The Zarqawi Mythology

One caveat about the Zarqawi killing. For a while now, various sources knowledgeable about Iraq have warned me not to take some claims made about Zarqawi too seriously. He was never a close or comfortable ally with Osama bin Laden, and the Atlantic profile has a fascinating account of the two monsters' first meeting:

As they sat facing each other across the receiving room, a former Israeli intelligence official told me, 'it was loathing at first sight.'

According to several different accounts of the meeting, bin Laden distrusted and disliked al-Zarqawi immediately. He suspected that the group of Jordanian prisoners with whom al-Zarqawi had been granted amnesty earlier in the year had been infiltrated by Jordanian intelligence; something similar had occurred not long before with a Jordanian jihadist cell that had come to Afghanistan. Bin Laden also disliked al-Zarqawi's swagger and the green tattoos on his left hand, which he reportedly considered un-Islamic. Al-Zarqawi came across to bin Laden as aggressively ambitious, abrasive, and overbearing. His hatred of Shiites also seemed to bin Laden to be potentially divisive—which, of course, it was.

Zarqawi made a name for himself among the Sunni insurgency in the first few months after the liberation because of the sheer brutality and sectarian nature of his religiously-inspired violence. But he wasn't the central figure in that insurgency, and had recently alienated many. His former mentor broke with him after the hotel bombings in Jordan. The Bush administration often hyped Zarqawi, many say, in order to retain the notion that al Qaeda and Saddam were joined at the hip, and to connect the struggle in Iraq more directly with 9/11 in the eyes of the American public. But the truth was more complicated than that. Again from Mary Ann Weaver's profile:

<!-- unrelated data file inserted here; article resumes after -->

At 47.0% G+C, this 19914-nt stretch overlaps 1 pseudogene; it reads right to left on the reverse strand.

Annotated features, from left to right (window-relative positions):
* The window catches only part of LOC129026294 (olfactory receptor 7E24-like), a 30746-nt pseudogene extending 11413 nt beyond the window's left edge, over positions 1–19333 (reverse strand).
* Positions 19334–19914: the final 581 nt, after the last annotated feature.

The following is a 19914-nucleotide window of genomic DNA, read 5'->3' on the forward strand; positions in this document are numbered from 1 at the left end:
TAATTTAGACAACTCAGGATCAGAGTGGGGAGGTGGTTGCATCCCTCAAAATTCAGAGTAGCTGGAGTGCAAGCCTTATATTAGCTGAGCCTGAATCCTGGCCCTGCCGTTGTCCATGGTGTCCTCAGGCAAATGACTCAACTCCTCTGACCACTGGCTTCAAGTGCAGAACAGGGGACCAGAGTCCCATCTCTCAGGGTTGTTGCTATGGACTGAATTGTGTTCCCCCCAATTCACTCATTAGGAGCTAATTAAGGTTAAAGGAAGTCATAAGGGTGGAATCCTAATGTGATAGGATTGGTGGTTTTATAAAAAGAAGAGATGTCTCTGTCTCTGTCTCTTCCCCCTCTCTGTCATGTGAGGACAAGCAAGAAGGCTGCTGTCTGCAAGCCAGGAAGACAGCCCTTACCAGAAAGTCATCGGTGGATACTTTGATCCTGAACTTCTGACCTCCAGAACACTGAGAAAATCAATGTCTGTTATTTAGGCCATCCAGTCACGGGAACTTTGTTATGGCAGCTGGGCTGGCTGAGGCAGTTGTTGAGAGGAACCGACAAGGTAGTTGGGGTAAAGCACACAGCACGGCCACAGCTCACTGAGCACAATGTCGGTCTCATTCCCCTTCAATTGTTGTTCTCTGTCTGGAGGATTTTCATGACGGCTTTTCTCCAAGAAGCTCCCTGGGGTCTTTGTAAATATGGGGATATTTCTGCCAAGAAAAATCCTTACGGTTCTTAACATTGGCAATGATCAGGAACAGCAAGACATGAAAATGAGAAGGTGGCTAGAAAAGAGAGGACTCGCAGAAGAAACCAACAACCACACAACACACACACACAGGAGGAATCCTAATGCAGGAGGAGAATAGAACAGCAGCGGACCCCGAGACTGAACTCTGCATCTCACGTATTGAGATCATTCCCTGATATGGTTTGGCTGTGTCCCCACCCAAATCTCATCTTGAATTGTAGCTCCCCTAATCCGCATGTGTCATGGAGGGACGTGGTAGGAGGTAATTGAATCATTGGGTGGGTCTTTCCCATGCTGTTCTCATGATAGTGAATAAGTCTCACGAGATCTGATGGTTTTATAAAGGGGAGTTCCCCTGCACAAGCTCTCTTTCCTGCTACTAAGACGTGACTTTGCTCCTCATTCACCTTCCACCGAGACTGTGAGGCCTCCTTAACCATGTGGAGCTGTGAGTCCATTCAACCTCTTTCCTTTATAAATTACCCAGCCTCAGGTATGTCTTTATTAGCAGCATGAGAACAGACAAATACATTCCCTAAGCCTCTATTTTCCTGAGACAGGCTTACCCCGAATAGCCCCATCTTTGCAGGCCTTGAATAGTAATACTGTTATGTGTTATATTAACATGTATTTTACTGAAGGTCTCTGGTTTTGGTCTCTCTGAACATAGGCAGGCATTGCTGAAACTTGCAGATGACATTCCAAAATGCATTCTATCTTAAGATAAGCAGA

"Even then — and even more so now — Zarqawi was not the main force in the insurgency," the former Jordanian intelligence official, who has studied al-Zarqawi for a decade, told me. "To establish himself, he carried out the Muhammad Hakim operation, and the attack against the UN. Both of them gained a lot of support for him—with the tribes, with Saddam’s army and other remnants of his regime. They made Zarqawi the symbol of the resistance in Iraq, but not the leader. And he never has been."

He continued, "The Americans have been patently stupid in all of this. They’ve blown Zarqawi so out of proportion that, of course, his prestige has grown. And as a result, sleeper cells from all over Europe are coming to join him now."

They're still there. Perhaps the biggest reason to rejoice at his demise is not that he represented the core of the Sunni insurgency, but that his strategy of fomenting sectarian mayhem helped unleash the most destructive force in the nascent state. Maybe his removal will help abate that force. Or maybe it now has a momentum all its own. We'll see.